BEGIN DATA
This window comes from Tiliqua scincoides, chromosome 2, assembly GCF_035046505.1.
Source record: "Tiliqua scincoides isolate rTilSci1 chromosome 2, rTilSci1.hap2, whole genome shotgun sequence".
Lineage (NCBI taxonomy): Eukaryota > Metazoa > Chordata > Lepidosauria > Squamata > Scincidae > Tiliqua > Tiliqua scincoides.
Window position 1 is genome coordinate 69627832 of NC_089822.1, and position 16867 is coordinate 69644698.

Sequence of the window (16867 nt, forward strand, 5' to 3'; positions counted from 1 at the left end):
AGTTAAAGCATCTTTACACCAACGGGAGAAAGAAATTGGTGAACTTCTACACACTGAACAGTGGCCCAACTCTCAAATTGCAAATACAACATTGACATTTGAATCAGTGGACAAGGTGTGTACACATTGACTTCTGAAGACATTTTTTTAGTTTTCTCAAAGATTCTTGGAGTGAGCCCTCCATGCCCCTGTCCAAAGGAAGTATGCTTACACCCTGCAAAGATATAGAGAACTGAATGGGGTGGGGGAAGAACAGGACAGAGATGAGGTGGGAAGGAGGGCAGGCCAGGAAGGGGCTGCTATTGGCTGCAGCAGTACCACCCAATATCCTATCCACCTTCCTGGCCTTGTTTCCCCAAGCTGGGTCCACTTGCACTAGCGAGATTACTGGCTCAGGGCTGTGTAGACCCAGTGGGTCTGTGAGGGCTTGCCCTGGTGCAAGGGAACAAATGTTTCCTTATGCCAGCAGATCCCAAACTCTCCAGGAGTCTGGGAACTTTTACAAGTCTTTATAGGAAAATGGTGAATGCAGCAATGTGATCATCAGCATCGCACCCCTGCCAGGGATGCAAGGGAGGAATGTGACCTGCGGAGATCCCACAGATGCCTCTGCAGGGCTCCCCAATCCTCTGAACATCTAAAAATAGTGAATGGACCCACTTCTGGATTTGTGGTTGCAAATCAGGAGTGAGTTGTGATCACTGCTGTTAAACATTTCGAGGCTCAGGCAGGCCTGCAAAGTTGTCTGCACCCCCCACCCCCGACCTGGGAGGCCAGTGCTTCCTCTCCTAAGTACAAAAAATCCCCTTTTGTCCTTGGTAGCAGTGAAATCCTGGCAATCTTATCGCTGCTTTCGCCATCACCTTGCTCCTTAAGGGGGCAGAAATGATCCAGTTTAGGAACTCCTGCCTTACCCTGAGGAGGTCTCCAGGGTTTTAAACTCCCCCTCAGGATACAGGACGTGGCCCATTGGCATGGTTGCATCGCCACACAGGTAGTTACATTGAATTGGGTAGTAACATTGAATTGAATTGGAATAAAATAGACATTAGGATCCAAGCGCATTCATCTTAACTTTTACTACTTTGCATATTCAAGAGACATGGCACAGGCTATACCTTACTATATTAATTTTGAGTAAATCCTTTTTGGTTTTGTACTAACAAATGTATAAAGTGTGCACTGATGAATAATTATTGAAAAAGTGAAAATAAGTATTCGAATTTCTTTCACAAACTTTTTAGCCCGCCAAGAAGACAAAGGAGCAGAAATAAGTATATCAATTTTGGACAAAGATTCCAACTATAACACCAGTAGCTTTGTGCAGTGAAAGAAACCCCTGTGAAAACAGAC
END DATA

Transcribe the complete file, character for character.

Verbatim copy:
This window comes from Tiliqua scincoides, chromosome 2, assembly GCF_035046505.1.
Source record: "Tiliqua scincoides isolate rTilSci1 chromosome 2, rTilSci1.hap2, whole genome shotgun sequence".
Lineage (NCBI taxonomy): Eukaryota > Metazoa > Chordata > Lepidosauria > Squamata > Scincidae > Tiliqua > Tiliqua scincoides.
Window position 1 is genome coordinate 69627832 of NC_089822.1, and position 16867 is coordinate 69644698.

Sequence of the window (16867 nt, forward strand, 5' to 3'; positions counted from 1 at the left end):
AGTTAAAGCATCTTTACACCAACGGGAGAAAGAAATTGGTGAACTTCTACACACTGAACAGTGGCCCAACTCTCAAATTGCAAATACAACATTGACATTTGAATCAGTGGACAAGGTGTGTACACATTGACTTCTGAAGACATTTTTTTAGTTTTCTCAAAGATTCTTGGAGTGAGCCCTCCATGCCCCTGTCCAAAGGAAGTATGCTTACACCCTGCAAAGATATAGAGAACTGAATGGGGTGGGGGAAGAACAGGACAGAGATGAGGTGGGAAGGAGGGCAGGCCAGGAAGGGGCTGCTATTGGCTGCAGCAGTACCACCCAATATCCTATCCACCTTCCTGGCCTTGTTTCCCCAAGCTGGGTCCACTTGCACTAGCGAGATTACTGGCTCAGGGCTGTGTAGACCCAGTGGGTCTGTGAGGGCTTGCCCTGGTGCAAGGGAACAAATGTTTCCTTATGCCAGCAGATCCCAAACTCTCCAGGAGTCTGGGAACTTTTACAAGTCTTTATAGGAAAATGGTGAATGCAGCAATGTGATCATCAGCATCGCACCCCTGCCAGGGATGCAAGGGAGGAATGTGACCTGCGGAGATCCCACAGATGCCTCTGCAGGGCTCCCCAATCCTCTGAACATCTAAAAATAGTGAATGGACCCACTTCTGGATTTGTGGTTGCAAATCAGGAGTGAGTTGTGATCACTGCTGTTAAACATTTCGAGGCTCAGGCAGGCCTGCAAAGTTGTCTGCACCCCCCACCCCCGACCTGGGAGGCCAGTGCTTCCTCTCCTAAGTACAAAAAATCCCCTTTTGTCCTTGGTAGCAGTGAAATCCTGGCAATCTTATCGCTGCTTTCGCCATCACCTTGCTCCTTAAGGGGGCAGAAATGATCCAGTTTAGGAACTCCTGCCTTACCCTGAGGAGGTCTCCAGGGTTTTAAACTCCCCCTCAGGATACAGGACGTGGCCCATTGGCATGGTTGCATCGCCACACAGGTAGTTACATTGAATTGGGTAGTAACATTGAATTGAATTGGAATAAAATAGACATTAGGATCCAAGCGCATTCATCTTAACTTTTACTACTTTGCATATTCAAGAGACATGGCACAGGCTATACCTTACTATATTAATTTTGAGTAAATCCTTTTTGGTTTTGTACTAACAAATGTATAAAGTGTGCACTGATGAATAATTATTGAAAAAGTGAAAATAAGTATTCGAATTTCTTTCACAAACTTTTTAGCCCGCCAAGAAGACAAAGGAGCAGAAATAAGTATATCAATTTTGGACAAAGATTCCAACTATAACACCAGTAGCTTTGTGCAGTGAAAGAAACCCCTGTGAAAACAGAC